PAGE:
Going Public with Scholarship of Teaching and Learning

One of the key characteristics of scholarship of teaching and learning (SoTL) is publicly sharing “both the process and the products of inquiry” (Felten, 2013). While faculty develop writing strategies for their disciplinary scholarship as they advance through their degree programs and careers, SoTL writing requires faculty to learn how to write about classroom practice, pedagogies, and evidence of student learning – often unfamiliar writing realms. For many faculty, their early efforts at this type of writing invoke challenges regarding genre, voice, and expertise (Cambridge, 2004). What, then, can universities do to support faculty embarking on SoTL writing projects, and how can faculty position themselves to make this transition successfully?

Disruptions Shaping Academic Identities in the Scholarship of Teaching and Learning

Like the other ISSOTL Online strands, the Introduction to the Scholarship of Teaching and Learning (SoTL) strand showcased video interviews with SoTL experts, live chats with key scholars, and featured readings. The strand benefited from the questions and comments of engaged participants around the globe. Experts explained SoTL as a reflective practice that, as Pat Hutchings noted, brings our habits as scholars to our work as teachers. SoTL’s systematic inquiry ultimately ends though in “loop closing”: course redesign, curricular reboots, and so forth. We learned that scholars continue to grapple with SoTL’s relationship to scholarly teaching and educational research, the selection of research methods, the use (or non-use) of theoretical frameworks, and composing appropriate products for “going public” with SoTL work. The Introduction to SoTL strand of ISSOTL Online also highlighted a growing emphasis on collective inquiry, systematic inquiry with e-tools, and the internationalization and institutionalization of SoTL. Four productive disruptions from these online conversations merit continued consideration as we reflect on lessons learned at ISSOTL 2013 and consider future directions for SoTL: Internationalization, Mixed Methods, Collective Inquiry, and Academic Identity.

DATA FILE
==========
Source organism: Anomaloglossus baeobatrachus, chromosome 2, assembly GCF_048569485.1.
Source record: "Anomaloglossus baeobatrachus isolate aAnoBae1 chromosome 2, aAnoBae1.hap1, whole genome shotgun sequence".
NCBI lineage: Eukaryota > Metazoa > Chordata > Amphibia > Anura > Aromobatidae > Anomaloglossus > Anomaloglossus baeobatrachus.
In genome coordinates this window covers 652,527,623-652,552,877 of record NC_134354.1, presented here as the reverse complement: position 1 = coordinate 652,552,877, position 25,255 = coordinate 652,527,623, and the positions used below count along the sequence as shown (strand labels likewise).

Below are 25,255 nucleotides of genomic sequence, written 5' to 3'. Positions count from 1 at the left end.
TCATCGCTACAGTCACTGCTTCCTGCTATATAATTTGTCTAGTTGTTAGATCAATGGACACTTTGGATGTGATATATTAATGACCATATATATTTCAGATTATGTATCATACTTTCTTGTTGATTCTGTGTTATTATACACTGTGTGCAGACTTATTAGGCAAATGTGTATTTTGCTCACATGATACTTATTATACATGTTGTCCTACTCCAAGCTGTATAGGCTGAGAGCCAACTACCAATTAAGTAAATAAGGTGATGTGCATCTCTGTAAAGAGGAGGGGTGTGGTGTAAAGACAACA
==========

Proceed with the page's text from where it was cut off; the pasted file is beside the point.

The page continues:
Studying and Designing for Transfer of Learning

Educational systems are grounded in the assumption that students will use what they learn in future contexts, whether those contexts are future classrooms, future workplace settings, or future community or civic activities. General education curricula in the United States (sometimes called General Studies programs) often are built on the premise that students will apply what they learn from courses across the arts and sciences to act as informed citizens and to be more well-rounded in their careers. Within disciplines, coursework often is structured hierarchically so that subsequent courses allow students to build on prior learning. Yet what do we know about how students use prior knowledge, how can we study this transfer of learning, and how might we design our courses to facilitate successful transfer?

Critical Transitions: Writing and the Question of Transfer – Research Highlights (Part 2)